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Millions at risk from Oil and Gas related earthquakes

Millions Now at Risk From Oil and Gas-Related Earthquakes, Scientists Say

By Zahra Hirji

Mar 3, 2017

Damage from an earthquake is seen at an Oklahoma home, where earthquakes have been linked to the injection of fracking wastewater underground. Millions of people in central and eastern U.S. are now at risk of damage from man-made earthquakes caused by oil and gas activities. Credit: Pat Carter/Getty Images

A new earthquake hazard map for the central and eastern United States shows about 3.5 million people, primarily in Oklahoma and southern Kansas, are at high risk of experiencing a damaging man-made earthquake from oil and gas-related activities this year.

Researchers at the United States Geological Survey have produced a one-year seismic outlook that takes into account both natural and human-caused earthquakes, mainly those generated by the underground disposal of oil and gas wastewater and, to a lesser extent, by fracking itself.

In recent years, there has been a surge in quakes linked to oil and gas activity, including a massive 5.8 event last September in Pawnee, Okla. Some have caused damage to homes, buildings and roads across Oklahoma and elsewhere, sparking public concern and prompting regulators to begin restricting local energy company activities.

Despite some pockets of the country remaining on high alert for damaging shaking, the scientists did find the region’s overall risk went down compared to last year, which was the first year of the seismic report. The 2016 forecast had indicated up to 7 million people had a chance of facing damage from a moderate man-made earthquake. The 2017 forecast was lower because the total number of earthquakes were lower in the study area in 2016 compared with 2015.

The scientists said the drop in earthquakes last year suggests man-made earthquakes can be controlled by reducing the fracking and/or wastewater disposal activity.

According to Mark Petersen, one of the leading USGS scientists involved in the project, the decrease was largely due to state regulatory actions starting in 2014 to restrict waste disposal and energy extraction in known potential earthquake zones. He also said it could have stemmed from companies reducing oil production and waste generation because of last year’s low oil prices.

“These reductions in earthquake rates indicate that this type of seismicity is manageable or controllable,” Petersen said a press conference announcing the 2017 forecast.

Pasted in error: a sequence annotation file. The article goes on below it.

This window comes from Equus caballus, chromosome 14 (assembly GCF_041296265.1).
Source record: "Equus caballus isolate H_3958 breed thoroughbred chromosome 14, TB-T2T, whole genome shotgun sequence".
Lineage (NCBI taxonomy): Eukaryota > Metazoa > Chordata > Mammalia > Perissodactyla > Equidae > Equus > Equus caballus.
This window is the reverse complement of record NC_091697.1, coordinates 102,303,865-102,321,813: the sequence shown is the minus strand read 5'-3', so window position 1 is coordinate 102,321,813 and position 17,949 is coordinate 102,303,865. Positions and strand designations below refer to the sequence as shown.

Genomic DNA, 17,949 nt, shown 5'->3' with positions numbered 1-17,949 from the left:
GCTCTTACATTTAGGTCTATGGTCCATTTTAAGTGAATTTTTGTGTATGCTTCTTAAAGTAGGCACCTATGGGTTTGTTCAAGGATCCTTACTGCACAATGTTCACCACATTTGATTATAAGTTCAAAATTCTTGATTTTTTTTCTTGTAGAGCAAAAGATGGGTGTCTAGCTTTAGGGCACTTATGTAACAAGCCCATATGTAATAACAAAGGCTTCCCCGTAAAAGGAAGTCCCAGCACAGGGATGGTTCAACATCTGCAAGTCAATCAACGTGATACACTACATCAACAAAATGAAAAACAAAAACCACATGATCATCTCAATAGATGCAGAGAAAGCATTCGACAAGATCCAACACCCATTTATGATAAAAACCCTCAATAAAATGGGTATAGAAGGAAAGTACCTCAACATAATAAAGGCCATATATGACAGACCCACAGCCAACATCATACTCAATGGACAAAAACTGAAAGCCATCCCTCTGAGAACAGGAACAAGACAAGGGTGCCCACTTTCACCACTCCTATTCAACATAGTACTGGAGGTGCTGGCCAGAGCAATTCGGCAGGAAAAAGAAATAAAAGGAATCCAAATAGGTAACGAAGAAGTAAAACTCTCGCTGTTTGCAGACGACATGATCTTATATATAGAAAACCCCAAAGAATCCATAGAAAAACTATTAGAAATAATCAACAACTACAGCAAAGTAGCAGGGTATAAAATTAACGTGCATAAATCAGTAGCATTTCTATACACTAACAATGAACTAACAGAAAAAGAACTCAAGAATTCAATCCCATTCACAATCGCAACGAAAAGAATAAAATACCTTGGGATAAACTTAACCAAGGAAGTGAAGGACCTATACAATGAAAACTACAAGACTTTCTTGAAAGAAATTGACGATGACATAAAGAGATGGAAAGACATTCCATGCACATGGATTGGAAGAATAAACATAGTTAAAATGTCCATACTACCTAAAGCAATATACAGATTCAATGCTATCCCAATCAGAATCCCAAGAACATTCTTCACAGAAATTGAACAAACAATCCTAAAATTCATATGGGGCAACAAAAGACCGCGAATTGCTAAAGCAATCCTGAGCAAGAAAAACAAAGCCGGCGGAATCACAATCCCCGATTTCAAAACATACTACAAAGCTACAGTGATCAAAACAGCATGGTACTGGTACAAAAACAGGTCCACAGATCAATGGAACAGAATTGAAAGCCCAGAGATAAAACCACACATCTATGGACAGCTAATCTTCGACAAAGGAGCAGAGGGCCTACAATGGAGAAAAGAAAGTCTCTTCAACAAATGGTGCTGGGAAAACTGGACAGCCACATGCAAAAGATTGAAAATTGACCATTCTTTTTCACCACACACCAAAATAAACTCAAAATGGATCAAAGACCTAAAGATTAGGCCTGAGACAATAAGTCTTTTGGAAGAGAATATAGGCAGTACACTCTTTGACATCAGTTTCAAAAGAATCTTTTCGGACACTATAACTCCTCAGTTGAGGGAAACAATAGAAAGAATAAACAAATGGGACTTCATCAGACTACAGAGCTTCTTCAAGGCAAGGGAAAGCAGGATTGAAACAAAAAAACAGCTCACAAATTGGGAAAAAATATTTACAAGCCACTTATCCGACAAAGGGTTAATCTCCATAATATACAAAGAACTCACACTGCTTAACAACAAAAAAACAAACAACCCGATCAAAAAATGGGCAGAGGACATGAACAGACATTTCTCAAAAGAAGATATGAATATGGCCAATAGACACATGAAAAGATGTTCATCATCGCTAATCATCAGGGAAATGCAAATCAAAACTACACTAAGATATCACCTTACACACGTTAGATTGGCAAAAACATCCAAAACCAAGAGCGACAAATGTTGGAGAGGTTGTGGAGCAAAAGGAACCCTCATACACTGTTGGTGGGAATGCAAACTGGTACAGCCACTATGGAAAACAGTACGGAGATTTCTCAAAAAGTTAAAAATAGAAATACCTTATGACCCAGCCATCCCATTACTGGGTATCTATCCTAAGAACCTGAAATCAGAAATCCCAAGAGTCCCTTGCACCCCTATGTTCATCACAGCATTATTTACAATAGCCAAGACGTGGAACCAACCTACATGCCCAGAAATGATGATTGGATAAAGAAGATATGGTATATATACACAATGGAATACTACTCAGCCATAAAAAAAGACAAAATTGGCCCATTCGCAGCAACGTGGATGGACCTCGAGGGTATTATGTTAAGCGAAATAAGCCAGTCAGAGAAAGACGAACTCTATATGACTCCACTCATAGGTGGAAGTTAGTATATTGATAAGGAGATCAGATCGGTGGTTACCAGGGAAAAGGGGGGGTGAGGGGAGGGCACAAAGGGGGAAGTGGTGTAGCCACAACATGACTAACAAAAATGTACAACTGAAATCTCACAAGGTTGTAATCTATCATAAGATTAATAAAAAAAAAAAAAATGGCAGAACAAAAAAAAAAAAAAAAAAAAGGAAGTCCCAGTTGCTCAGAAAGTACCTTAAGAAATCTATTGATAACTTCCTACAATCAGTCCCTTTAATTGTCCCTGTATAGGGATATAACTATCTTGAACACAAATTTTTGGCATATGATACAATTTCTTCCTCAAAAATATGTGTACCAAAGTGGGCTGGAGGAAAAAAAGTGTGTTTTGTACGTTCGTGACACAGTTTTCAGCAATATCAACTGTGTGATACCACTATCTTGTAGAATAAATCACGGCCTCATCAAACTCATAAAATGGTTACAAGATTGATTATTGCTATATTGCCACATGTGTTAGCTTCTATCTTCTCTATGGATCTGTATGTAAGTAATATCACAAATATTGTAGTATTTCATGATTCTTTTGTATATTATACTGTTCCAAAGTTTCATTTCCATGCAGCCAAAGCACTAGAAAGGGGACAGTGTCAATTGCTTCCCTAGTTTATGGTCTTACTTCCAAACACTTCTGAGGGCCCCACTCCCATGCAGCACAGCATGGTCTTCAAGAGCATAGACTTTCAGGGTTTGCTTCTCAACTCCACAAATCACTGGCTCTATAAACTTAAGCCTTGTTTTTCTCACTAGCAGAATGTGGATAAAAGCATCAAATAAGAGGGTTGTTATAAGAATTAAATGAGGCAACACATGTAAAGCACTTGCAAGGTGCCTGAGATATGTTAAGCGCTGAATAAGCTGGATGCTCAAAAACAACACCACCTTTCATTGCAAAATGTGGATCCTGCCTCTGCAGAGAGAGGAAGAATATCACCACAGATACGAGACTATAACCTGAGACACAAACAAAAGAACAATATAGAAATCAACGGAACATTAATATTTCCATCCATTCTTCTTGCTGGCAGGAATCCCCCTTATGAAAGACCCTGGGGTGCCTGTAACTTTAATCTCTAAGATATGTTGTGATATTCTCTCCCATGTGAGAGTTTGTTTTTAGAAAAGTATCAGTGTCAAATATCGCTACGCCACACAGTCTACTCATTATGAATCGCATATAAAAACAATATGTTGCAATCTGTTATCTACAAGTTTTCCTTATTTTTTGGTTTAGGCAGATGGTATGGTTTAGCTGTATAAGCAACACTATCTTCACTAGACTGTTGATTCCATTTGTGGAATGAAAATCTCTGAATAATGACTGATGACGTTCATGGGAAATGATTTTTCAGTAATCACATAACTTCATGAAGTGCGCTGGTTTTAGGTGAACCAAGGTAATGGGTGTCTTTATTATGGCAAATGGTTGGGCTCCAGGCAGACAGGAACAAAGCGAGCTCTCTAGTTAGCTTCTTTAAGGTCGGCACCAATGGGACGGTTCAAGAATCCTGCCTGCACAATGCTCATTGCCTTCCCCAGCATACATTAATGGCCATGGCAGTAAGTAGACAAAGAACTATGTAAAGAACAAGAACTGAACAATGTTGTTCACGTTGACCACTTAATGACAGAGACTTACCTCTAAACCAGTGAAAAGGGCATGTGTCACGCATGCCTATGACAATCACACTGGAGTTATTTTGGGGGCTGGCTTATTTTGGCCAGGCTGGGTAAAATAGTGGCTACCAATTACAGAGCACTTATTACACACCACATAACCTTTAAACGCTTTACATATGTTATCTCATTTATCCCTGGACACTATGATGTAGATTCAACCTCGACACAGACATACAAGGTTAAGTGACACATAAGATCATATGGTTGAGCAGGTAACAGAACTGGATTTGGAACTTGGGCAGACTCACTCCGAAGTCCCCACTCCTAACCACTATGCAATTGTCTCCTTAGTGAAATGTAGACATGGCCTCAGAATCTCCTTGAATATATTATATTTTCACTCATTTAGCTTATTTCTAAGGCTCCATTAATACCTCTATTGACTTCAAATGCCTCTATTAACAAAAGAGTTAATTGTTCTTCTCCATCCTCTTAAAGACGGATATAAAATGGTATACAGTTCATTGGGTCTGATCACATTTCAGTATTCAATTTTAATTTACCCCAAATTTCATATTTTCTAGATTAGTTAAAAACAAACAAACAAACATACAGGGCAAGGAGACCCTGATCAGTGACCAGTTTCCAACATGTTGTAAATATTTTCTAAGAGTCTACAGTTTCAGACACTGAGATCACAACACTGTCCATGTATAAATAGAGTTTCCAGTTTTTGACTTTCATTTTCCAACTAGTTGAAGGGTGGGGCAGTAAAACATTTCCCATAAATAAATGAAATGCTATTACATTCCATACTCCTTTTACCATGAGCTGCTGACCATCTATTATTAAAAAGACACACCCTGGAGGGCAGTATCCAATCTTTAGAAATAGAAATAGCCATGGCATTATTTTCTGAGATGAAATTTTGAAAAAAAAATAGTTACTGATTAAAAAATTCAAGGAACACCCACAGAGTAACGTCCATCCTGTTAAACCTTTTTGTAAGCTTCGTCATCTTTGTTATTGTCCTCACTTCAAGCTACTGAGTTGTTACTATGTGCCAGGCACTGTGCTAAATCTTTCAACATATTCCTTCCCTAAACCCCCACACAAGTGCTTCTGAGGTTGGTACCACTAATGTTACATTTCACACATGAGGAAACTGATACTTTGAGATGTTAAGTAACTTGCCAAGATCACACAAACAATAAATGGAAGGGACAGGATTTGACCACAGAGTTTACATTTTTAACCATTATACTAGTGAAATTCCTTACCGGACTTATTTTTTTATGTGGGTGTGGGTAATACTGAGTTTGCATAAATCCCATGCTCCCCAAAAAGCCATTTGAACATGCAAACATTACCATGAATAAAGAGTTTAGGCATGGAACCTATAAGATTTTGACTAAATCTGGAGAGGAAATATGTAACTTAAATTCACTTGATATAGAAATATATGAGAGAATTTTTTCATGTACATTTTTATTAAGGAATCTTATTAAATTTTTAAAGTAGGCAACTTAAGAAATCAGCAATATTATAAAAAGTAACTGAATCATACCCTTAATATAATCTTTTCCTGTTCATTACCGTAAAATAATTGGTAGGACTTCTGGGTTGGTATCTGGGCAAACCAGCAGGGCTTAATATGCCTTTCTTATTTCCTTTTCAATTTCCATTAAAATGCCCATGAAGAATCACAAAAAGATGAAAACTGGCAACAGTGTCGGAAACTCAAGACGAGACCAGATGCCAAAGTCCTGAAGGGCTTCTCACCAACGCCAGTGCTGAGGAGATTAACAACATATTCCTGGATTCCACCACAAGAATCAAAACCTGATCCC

The researchers used the record of historical earthquakes (including all the ones in 2016), as well as studies and modeling in developing their 2017 hazard map. It showed that a large section of central and northern Oklahoma, as well as southern Kansas, faces a greater than 1 percent chance of experiencing a moderate earthquake this year. Moreover, a sliver of central Oklahoma faces an at least 10 percent chance. This especially high-risk area was the origin of the state’s largest-ever earthquake, the one that struck near Pawnee.

Overall the number of earthquakes in Oklahoma declined last year. However, the state was shaken by a record number of strong events in 2016. State regulators have increasingly put in place regulations to prevent man-made earthquakes, including rules announced in December on how drillers should respond to possible fracking-linked events.

According to a joint statement from state officials at the Oklahoma Corporation Commission and the Oklahoma Geological Survey, the USGS 2017 forecast “serves to confirm the validity of the work done in Oklahoma to reduce earthquake risk, as well as the need for the effort to continue.”

The new forecast also identified high risk in two other areas where oil and gas wastewater disposal takes place: a small area in northern Kansas, as well as an area called Raton Basin along the Colorado-New Mexico border, which experienced two earthquakes above magnitude 4.0 last year.

The researchers identified a new area of risk of man-made quakes, in western Texas, compared to last year. Meanwhile, the risk of damaging events in northern Texas largely disappeared compared to 2016. The USGS scientists said at the recent press conference that they did not know why this was the case and that Texas officials are studying the issue.